When investors hang up their work boots for the last time, a portfolio that produces a solid, steady income is often high on their wish lists. Exchange-traded funds (ETFs) are great choices that generate strong yields with relatively little expense. Three ETFs worthy of consideration by retirees in search of high yields are: iShares U.S. Preferred Stock ETF (NYSEMKT:PFF), Vanguard High Dividend Yield ETF (NYSEMKT:VYM), and Alerian MLP ETF (NYSEMKT:AMLP).
Steady as she goes
Tim Brugger (iShares U.S. Preferred Stock ETF): Since its inception in March of 2007, the iShares U.S. Preferred Stock ETF has demonstrated slow but steady appreciation to go along with its outstanding 5.67% dividend yield.
Preferred stock is somewhat of a hybrid between high-yield bonds and common stock. Like the latter, it offers ownership of a company. However, preferred stockholders generally don't have voting rights, though they are given precedence over common shareholders when it comes time to pay dividends.
The iShares ETF portfolio of preferred stocks spans 284 holdings, including some of the largest financial, telecom, and manufacturing providers in the United States. A majority of iShares' preferred stocks are financial, as is the case with the benchmark the ETF tracks, the S&P U.S. Preferred Stock Index.
For retirees in search of high yields but hesitant to invest in preferred stocks for fear of wild price swings, the iShares ETF offers a standard deviation of only 4.16%, which demonstrates it's considerably less risky than many common stocks. Standard deviation is a means of measuring the swings in a stock (or group of stocks in an ETF), and with this just over 4% in the iShares U.S. Preferred Stock ETF, shareholders can rest easy.
Minimal risk, diversification, a more than respectable management fee of .46%, and a whopping 5.67% dividend yield are why retirees would be wise to include iShares U.S. Preferred Stock ETF on a high-yield investment watch list.
Broad exposure and a big yield
Keith Noonan (Vanguard High Dividend Yield ETF): Vanguard has emerged as a favorite in the ETF space, thanks to the low fees carried by most of its funds; its high-dividend offering should be a top candidate for those seeking low management expenses and strong income generation from a diversified range of stocks. The Vanguard High Dividend Yield ETF tracks the FTSE High Dividend Yield Index, which means that it aims to replicate the index's composition and results, and has closely mirrored that benchmark since its 2006 inception.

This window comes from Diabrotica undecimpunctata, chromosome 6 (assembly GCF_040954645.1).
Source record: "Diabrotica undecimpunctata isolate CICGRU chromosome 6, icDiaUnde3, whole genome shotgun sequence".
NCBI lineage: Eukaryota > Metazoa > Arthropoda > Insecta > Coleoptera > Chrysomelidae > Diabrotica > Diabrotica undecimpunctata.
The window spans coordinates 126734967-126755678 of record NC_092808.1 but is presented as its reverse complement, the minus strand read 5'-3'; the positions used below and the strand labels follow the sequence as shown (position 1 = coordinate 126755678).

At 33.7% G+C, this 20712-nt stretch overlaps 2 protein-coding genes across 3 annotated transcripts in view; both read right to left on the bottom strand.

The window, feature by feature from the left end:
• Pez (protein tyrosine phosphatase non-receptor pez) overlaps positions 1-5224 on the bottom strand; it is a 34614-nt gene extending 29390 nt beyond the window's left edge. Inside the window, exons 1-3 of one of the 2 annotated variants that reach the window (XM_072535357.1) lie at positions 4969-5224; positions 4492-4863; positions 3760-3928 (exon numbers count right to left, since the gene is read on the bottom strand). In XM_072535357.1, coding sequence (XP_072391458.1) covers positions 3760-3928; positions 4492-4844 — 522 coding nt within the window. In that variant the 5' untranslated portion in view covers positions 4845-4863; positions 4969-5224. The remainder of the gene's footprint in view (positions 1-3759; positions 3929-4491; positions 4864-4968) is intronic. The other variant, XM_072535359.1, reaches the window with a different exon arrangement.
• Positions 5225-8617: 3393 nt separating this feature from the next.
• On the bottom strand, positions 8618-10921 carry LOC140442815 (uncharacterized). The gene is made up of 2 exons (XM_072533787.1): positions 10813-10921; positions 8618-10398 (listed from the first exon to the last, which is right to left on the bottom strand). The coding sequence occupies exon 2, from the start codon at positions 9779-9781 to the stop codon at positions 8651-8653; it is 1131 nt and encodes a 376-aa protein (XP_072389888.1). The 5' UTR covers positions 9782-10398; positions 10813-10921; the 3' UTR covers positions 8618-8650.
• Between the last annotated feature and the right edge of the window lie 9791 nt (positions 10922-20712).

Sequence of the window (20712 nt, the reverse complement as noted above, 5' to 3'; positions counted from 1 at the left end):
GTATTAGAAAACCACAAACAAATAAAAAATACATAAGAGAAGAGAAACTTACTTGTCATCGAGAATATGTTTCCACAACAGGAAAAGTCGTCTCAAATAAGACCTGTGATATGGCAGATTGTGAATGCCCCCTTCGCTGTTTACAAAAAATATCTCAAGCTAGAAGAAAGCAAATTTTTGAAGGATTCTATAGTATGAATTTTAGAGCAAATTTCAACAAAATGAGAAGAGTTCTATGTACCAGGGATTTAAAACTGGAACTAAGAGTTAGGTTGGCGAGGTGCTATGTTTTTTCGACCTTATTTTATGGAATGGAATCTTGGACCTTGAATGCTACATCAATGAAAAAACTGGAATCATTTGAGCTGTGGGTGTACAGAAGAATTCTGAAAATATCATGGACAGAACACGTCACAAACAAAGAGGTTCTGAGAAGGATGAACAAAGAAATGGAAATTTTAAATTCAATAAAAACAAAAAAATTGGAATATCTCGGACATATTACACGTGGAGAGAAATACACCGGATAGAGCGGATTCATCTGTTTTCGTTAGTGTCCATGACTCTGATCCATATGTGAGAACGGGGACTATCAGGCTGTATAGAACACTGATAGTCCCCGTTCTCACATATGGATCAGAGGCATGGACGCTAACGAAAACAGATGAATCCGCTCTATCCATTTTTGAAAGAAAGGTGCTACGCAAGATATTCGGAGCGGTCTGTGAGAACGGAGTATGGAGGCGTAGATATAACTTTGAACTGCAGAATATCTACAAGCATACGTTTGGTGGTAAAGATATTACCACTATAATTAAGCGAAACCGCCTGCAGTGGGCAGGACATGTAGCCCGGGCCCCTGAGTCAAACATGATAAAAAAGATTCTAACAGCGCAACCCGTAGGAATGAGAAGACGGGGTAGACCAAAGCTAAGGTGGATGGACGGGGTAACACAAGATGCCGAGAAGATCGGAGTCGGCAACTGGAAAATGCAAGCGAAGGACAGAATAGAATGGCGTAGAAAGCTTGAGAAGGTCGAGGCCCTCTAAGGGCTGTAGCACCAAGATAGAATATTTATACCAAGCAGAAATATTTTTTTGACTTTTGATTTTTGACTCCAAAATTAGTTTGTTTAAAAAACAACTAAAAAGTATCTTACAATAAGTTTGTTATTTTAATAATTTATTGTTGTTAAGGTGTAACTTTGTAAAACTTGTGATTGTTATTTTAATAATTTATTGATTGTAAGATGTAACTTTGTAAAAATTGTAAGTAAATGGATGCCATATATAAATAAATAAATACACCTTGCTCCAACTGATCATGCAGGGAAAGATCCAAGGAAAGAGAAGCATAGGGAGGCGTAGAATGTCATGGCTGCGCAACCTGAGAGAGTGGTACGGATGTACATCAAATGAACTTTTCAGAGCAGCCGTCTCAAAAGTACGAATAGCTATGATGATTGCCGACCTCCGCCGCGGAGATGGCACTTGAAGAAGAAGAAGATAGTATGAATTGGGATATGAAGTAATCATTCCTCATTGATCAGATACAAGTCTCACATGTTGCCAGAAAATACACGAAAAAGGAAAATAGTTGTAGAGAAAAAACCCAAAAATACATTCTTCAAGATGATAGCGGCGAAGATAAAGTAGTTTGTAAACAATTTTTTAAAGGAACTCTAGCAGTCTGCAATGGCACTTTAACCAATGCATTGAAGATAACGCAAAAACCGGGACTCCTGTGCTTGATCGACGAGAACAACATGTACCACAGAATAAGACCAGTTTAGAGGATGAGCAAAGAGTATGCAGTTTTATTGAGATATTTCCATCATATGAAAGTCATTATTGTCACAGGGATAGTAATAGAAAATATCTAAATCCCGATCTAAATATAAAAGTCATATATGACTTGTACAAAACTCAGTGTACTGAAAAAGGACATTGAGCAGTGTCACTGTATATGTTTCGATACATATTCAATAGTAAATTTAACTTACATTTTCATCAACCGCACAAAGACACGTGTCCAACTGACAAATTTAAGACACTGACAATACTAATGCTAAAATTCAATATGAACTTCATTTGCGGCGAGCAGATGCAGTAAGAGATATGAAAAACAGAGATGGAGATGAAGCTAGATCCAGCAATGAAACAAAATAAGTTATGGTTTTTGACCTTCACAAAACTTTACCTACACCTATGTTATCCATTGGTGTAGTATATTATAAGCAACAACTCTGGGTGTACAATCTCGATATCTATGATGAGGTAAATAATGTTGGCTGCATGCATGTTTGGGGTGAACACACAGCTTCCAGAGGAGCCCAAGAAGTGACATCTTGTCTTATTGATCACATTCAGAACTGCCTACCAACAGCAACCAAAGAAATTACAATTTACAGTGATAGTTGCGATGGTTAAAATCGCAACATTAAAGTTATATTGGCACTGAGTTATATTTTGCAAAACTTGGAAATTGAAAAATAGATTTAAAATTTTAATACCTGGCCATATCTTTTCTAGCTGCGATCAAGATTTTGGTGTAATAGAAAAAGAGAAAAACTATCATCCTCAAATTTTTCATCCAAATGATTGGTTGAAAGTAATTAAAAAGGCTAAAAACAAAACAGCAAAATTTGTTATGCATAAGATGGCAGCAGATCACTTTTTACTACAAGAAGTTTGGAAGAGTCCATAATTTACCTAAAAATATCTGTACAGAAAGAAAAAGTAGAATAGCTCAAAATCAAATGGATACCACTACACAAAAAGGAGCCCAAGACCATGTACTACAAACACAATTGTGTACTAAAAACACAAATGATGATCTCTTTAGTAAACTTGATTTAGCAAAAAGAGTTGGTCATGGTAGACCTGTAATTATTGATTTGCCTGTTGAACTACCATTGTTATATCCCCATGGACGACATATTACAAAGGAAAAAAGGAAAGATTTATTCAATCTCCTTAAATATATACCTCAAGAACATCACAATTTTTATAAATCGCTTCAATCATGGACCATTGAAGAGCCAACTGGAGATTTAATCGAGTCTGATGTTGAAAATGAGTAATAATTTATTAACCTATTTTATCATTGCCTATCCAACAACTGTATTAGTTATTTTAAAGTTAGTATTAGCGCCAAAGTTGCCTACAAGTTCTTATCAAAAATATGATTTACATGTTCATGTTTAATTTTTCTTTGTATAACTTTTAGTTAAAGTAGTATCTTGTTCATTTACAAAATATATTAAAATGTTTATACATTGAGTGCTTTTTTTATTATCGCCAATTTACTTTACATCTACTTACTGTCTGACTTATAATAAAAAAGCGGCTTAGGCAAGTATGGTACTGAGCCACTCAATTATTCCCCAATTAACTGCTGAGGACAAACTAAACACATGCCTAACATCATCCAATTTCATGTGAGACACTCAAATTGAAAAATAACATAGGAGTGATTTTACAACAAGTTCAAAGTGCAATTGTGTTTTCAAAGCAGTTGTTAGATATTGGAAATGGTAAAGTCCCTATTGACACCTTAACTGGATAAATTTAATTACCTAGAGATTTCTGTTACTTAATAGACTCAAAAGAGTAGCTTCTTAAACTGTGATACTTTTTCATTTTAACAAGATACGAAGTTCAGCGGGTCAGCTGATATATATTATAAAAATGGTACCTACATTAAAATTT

The ETF carries an 0.08% expense ratio, which means you'll pay an annual fee of just $0.80 for every $1,000 you have invested in the fund. Choosing a fund with low fees can make a big difference in performance over time, and according to the company, expenses for the Vanguard High Dividend Yield ETF are 92% lower than the average fund with similar holdings.
The fund packs a yield of roughly 3%, which is comfortably above the 1.9% yield of the S&P 500, and it bundles 404 dividend-paying stocks together as a single security, providing diversified exposure to a wide range of industries. Its biggest holdings by weight include Microsoft, Johnson & Johnson, ExxonMobil, and JPMorgan Chase, and the fund's ten largest holdings account for roughly 31% of the portfolio. Because many of its holdings are stable, mature companies in good position to continue growing their payouts, and it has a high level of overall diversification, the Vanguard High Dividend Yield ETF is a great low-risk vehicle for long-term investors seeking income generation.
Energize your portfolio with this ultra-high-yield ETF
Matt DiLallo: (Alerian MLP ETF): The Alerian MLP ETF invests in master limited partnerships (MLPs) that focus on owning energy-related infrastructure such as pipelines, storage facilities, and processing plants. Those toll-road-like assets typically generate predictable cash flow since customers sign long-term, fee-based contracts for capacity on those systems. Given that MLPs need to pay out a majority of their cash flow to maintain their favorable tax status, these entities often offer exceptionally high yields.
That said, there are a few drawbacks to investing directly in an MLP. First, an investor is taking on company-specific risk, which can lead to poor performance if the company stumbles. That has certainly been the case in recent years, since many MLPs have had to slash their distributions to investors due to issues arising from the oil market downturn. Another difficulty with MLPs is that each sends investors a Schedule K-1 at tax time, which adds complexity when filing taxes and makes these entities ineligible for many retirement-focused accounts.
However, retirees can skirt past those issues by investing in the Alerian MLP ETF. That's because this entity invests in a portfolio of MLPs that currently has 25 holdings; this diversification helps reduce some of that company-specific risk. And since it's an ETF instead of an MLP, Alerian sends investors a Form 1099 at tax time, which makes it eligible for most retirement accounts. These factors make the Alerian MLP ETF an excellent high-yield option for retirees, especially since it currently yields an attractive 10.2%.
Teresa Kersten is an employee of LinkedIn and is a member of The Motley Fool's board of directors; LinkedIn is owned by Microsoft. Keith Noonan has no position in any of the stocks mentioned. Matthew DiLallo owns shares of, and The Motley Fool owns shares of and recommends, Johnson & Johnson. Tim Brugger has no position in any of the stocks mentioned. The Motley Fool owns shares of ExxonMobil. The Motley Fool has a disclosure policy.